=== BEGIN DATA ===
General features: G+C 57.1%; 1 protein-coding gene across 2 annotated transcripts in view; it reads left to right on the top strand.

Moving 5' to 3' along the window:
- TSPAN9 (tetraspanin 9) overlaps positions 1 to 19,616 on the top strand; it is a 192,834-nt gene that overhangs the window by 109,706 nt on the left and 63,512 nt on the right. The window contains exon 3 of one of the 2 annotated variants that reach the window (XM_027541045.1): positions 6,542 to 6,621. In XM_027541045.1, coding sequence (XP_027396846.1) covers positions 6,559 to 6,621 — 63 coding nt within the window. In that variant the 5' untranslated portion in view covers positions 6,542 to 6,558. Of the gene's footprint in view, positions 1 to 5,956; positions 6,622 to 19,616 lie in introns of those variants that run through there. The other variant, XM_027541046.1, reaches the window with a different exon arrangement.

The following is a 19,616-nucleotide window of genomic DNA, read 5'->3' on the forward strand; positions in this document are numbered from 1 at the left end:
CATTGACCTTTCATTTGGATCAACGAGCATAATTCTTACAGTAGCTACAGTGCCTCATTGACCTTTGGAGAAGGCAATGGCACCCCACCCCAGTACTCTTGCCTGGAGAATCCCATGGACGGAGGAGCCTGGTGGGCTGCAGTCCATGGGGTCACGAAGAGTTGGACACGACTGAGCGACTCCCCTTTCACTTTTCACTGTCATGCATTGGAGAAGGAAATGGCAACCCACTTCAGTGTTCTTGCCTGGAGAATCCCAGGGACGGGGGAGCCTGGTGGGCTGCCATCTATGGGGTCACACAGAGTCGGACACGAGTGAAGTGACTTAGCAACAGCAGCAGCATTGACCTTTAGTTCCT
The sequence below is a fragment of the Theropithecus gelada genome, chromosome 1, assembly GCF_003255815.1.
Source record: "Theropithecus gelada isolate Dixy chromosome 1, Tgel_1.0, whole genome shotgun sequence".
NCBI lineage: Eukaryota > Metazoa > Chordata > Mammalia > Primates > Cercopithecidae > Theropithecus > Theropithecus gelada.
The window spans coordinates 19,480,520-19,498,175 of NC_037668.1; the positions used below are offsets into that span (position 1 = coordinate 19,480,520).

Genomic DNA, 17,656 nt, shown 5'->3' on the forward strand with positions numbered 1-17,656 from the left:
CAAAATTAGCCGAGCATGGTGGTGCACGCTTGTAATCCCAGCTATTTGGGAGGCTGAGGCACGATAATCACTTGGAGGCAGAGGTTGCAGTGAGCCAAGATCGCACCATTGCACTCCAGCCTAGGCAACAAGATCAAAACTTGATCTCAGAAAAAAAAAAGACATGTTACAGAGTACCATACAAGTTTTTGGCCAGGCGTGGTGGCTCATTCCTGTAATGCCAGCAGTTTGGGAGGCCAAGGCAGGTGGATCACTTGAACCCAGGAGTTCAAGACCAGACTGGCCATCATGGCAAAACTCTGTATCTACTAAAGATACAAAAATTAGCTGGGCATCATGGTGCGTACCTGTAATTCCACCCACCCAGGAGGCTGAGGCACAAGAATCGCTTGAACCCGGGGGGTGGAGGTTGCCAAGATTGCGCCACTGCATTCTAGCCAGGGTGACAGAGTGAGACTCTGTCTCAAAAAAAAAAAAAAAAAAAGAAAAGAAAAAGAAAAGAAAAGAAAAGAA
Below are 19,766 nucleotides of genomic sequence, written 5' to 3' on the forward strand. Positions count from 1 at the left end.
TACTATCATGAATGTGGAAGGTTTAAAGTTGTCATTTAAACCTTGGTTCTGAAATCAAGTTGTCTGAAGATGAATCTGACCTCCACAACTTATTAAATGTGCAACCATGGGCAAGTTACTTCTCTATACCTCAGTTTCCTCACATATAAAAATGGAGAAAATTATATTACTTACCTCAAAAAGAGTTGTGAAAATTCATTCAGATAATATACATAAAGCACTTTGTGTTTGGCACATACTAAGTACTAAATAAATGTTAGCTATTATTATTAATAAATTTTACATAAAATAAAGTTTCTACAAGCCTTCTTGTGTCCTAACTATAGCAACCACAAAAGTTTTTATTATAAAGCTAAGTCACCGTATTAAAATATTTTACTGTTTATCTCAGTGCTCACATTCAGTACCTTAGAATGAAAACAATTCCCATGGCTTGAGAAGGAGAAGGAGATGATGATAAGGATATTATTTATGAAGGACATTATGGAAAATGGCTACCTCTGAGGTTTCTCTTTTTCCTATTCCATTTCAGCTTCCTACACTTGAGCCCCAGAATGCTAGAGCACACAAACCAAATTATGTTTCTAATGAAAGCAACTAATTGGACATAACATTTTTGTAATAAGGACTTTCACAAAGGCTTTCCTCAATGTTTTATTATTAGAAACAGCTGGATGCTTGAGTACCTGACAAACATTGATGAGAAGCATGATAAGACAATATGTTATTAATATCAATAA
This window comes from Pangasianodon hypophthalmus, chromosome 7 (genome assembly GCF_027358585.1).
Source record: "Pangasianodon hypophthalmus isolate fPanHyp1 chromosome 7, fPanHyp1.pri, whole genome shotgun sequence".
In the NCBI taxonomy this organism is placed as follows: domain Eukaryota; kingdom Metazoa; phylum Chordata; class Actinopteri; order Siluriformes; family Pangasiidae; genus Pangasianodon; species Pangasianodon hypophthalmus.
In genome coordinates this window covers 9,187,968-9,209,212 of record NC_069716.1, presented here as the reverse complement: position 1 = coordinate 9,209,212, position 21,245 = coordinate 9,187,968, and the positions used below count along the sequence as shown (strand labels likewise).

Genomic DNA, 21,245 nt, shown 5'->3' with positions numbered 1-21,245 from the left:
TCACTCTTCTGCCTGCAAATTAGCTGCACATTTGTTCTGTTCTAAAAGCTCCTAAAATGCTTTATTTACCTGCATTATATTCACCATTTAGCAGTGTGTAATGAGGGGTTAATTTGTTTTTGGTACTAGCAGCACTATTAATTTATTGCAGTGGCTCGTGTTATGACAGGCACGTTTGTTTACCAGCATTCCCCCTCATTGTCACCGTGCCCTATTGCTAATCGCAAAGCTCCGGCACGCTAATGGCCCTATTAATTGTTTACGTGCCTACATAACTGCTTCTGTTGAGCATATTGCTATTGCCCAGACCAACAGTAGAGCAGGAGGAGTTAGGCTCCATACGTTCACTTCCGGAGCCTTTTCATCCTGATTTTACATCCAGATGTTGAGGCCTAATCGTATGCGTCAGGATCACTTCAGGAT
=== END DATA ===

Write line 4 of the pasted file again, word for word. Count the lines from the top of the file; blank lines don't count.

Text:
The following is a 19,616-nucleotide window of genomic DNA, read 5'->3' on the forward strand; positions in this document are numbered from 1 at the left end: